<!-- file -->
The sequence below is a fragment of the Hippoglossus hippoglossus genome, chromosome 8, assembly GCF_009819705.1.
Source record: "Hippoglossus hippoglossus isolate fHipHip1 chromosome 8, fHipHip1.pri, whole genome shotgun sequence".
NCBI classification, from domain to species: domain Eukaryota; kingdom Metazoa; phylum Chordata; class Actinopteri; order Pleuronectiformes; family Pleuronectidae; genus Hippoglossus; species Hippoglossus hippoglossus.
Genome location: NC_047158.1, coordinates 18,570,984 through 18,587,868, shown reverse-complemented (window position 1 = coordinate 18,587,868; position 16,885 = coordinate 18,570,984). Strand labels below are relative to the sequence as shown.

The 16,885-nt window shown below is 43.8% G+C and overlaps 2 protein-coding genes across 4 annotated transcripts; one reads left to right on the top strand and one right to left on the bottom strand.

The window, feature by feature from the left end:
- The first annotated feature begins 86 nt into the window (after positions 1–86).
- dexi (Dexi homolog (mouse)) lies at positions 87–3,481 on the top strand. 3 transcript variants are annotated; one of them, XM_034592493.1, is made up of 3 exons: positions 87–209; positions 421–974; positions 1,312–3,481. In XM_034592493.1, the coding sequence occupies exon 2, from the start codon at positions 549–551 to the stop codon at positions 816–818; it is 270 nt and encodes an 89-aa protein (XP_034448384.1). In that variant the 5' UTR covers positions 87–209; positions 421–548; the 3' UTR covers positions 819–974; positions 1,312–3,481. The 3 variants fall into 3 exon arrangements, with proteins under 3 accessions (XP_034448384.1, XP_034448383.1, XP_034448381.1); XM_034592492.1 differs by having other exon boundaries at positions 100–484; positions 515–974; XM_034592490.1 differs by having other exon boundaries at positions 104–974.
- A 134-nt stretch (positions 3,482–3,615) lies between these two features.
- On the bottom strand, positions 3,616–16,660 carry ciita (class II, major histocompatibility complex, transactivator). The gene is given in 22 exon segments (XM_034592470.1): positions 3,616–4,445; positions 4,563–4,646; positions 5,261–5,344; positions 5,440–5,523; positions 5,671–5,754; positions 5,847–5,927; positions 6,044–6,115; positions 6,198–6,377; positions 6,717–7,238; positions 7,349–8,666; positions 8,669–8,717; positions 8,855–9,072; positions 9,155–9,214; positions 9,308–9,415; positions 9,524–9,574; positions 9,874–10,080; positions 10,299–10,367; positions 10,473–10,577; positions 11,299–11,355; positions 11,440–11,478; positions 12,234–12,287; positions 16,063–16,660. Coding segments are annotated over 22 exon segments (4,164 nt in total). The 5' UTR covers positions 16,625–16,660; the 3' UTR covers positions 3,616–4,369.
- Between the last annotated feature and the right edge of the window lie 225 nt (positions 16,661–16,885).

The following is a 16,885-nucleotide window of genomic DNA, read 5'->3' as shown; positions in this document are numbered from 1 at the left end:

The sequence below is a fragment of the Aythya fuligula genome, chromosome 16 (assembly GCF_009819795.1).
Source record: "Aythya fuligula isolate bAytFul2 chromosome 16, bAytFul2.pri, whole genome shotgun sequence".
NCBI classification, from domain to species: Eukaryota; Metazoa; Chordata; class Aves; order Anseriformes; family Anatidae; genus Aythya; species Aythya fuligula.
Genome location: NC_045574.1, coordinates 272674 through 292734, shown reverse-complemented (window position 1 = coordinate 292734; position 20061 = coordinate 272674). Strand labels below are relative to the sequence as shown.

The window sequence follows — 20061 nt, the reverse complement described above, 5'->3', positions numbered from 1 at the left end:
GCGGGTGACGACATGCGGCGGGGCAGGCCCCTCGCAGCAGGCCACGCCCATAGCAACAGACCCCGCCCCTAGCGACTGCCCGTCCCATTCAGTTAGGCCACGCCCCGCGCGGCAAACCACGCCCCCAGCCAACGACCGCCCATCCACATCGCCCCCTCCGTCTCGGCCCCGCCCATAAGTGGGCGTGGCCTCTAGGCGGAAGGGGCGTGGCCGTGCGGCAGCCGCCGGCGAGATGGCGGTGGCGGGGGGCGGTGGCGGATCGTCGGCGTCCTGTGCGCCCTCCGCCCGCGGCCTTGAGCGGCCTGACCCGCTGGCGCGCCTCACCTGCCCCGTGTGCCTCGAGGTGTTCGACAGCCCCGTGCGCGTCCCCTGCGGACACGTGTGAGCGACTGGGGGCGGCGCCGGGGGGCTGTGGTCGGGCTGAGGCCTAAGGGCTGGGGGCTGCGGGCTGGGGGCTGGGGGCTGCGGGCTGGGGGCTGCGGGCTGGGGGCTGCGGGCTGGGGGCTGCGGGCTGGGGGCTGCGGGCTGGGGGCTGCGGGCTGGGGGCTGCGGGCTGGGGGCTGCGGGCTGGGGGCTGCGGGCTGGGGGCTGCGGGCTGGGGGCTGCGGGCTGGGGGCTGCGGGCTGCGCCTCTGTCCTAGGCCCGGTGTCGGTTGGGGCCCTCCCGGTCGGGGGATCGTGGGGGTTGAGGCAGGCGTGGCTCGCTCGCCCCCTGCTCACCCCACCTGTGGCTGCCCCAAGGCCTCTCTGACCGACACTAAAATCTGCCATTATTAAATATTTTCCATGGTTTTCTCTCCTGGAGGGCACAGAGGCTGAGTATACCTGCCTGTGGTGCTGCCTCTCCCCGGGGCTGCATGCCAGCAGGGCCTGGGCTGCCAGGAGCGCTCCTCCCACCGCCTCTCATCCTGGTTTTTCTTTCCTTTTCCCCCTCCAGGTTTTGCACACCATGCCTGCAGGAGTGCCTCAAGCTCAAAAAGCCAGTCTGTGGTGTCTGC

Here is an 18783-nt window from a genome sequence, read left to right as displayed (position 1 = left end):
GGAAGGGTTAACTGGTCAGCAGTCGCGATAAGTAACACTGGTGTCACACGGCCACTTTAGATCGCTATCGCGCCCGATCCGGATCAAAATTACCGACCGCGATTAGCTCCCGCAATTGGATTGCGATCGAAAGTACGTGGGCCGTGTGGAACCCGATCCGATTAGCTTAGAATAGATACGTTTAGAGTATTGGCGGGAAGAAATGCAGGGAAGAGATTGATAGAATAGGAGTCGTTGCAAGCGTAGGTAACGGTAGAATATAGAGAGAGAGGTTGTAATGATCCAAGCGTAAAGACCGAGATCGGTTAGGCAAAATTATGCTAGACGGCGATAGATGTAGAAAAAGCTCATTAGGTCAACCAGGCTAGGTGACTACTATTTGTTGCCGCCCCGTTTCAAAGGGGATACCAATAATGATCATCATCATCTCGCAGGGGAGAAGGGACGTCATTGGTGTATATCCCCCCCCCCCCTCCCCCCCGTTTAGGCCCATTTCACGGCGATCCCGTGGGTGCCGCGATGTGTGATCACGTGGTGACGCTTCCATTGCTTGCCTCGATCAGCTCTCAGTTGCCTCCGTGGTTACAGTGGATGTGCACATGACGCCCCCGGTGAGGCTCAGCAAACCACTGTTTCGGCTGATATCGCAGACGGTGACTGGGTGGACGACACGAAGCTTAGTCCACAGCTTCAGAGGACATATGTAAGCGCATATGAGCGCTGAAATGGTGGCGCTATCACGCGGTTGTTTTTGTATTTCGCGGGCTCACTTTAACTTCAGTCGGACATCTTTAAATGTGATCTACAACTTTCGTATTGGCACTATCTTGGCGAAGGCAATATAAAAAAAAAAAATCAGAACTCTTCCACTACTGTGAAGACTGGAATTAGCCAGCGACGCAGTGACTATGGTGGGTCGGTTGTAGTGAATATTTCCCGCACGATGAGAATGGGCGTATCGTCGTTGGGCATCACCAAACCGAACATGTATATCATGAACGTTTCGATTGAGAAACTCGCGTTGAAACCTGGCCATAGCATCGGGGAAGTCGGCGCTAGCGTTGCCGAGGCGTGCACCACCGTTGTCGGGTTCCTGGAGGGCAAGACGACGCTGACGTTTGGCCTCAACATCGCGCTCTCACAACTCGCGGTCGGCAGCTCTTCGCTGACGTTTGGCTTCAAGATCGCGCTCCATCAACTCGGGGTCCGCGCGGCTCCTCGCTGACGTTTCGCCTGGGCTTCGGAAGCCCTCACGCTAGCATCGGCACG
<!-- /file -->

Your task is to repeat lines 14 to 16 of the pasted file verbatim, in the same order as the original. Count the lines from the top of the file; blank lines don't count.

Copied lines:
Source record: "Aythya fuligula isolate bAytFul2 chromosome 16, bAytFul2.pri, whole genome shotgun sequence".
NCBI classification, from domain to species: Eukaryota; Metazoa; Chordata; class Aves; order Anseriformes; family Anatidae; genus Aythya; species Aythya fuligula.
Genome location: NC_045574.1, coordinates 272674 through 292734, shown reverse-complemented (window position 1 = coordinate 292734; position 20061 = coordinate 272674). Strand labels below are relative to the sequence as shown.